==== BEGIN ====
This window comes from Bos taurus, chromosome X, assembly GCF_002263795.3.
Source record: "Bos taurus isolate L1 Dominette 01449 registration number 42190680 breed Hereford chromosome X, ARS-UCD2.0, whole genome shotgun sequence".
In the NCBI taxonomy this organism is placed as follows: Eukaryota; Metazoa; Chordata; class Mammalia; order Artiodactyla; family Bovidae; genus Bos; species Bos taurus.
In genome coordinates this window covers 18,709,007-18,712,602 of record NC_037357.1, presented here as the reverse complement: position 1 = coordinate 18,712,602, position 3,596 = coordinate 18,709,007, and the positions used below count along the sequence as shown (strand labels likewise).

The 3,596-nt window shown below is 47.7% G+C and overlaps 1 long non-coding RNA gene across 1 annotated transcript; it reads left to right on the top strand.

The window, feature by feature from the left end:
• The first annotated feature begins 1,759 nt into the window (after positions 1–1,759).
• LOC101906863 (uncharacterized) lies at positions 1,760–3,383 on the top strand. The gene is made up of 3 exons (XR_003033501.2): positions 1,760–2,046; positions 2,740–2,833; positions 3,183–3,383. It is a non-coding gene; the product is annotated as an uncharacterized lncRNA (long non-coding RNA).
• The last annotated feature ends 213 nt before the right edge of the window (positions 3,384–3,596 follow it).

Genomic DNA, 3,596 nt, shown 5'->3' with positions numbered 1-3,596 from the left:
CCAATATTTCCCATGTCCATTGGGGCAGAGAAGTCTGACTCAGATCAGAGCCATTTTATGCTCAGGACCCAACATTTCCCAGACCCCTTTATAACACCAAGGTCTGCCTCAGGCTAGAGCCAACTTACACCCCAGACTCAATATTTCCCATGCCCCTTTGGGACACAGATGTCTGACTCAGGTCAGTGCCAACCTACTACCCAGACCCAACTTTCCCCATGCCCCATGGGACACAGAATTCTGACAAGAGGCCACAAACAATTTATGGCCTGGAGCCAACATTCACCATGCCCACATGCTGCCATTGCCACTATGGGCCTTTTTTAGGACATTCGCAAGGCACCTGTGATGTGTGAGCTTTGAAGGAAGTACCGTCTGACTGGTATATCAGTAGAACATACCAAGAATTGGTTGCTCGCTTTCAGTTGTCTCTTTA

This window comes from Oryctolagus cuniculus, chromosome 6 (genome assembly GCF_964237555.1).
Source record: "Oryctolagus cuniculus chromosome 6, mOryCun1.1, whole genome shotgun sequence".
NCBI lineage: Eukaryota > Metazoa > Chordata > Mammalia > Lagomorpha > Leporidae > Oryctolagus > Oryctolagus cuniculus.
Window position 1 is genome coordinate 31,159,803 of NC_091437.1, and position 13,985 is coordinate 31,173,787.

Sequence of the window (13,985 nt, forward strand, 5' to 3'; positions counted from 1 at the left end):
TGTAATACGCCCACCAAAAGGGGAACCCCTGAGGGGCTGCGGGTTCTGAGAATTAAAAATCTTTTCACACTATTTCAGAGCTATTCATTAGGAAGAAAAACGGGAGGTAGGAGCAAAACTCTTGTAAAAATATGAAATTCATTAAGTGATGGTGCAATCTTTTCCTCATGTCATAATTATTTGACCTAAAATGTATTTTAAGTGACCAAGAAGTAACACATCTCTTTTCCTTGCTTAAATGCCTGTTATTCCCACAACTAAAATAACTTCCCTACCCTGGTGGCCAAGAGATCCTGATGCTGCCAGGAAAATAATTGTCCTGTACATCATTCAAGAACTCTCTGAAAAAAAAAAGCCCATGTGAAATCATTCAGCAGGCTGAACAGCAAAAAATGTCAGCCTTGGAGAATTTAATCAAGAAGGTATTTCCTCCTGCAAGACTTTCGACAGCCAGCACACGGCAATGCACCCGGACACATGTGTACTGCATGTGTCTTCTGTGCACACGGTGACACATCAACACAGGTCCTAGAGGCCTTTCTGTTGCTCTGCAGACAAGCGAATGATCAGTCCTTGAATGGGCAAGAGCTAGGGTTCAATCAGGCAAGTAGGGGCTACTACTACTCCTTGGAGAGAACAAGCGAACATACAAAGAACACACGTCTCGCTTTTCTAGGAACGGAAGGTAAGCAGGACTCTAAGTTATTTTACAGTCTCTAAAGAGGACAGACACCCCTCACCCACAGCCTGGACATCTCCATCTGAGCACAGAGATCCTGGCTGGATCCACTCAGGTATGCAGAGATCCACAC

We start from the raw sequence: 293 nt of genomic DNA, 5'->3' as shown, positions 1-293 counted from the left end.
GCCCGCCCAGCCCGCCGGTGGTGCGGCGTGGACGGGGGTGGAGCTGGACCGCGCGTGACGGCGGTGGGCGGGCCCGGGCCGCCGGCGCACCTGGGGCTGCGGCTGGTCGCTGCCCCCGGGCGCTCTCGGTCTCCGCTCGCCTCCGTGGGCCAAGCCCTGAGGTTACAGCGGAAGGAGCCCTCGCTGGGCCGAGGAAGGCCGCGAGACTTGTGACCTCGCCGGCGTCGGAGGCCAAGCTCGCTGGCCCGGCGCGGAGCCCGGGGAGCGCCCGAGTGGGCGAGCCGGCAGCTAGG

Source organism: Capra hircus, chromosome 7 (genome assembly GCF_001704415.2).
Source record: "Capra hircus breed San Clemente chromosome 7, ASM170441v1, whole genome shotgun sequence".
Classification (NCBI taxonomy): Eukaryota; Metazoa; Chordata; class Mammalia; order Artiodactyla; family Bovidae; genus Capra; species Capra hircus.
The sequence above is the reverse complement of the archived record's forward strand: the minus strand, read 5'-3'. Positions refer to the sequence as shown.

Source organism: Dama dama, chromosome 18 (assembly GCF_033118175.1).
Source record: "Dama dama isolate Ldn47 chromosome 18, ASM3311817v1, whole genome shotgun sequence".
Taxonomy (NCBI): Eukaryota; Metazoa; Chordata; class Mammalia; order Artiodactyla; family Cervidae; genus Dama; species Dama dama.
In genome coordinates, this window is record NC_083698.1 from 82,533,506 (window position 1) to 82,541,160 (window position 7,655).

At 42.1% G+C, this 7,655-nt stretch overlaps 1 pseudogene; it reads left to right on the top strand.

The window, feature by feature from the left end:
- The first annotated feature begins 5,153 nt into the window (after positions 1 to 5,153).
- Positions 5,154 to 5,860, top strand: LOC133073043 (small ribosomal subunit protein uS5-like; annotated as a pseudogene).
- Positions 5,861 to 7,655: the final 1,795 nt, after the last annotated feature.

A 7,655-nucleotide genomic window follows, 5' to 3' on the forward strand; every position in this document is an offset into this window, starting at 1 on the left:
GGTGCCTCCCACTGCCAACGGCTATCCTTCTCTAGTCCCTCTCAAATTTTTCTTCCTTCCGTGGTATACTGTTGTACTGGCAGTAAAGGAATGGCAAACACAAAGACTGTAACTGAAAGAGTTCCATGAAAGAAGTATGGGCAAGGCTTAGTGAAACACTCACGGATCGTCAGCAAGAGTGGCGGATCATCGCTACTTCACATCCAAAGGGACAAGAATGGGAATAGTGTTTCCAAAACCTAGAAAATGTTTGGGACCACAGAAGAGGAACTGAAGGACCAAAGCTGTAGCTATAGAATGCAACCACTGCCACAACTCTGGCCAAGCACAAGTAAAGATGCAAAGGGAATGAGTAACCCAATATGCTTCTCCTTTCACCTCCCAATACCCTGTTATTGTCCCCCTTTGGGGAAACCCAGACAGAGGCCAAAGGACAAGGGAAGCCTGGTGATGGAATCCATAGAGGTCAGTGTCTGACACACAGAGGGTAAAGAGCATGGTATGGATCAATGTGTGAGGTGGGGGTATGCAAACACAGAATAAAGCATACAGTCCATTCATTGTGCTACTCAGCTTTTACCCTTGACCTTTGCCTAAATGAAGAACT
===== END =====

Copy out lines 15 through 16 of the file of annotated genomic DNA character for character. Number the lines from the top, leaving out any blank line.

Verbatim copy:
Window position 1 is genome coordinate 31,159,803 of NC_091437.1, and position 13,985 is coordinate 31,173,787.

Sequence of the window (13,985 nt, forward strand, 5' to 3'; positions counted from 1 at the left end):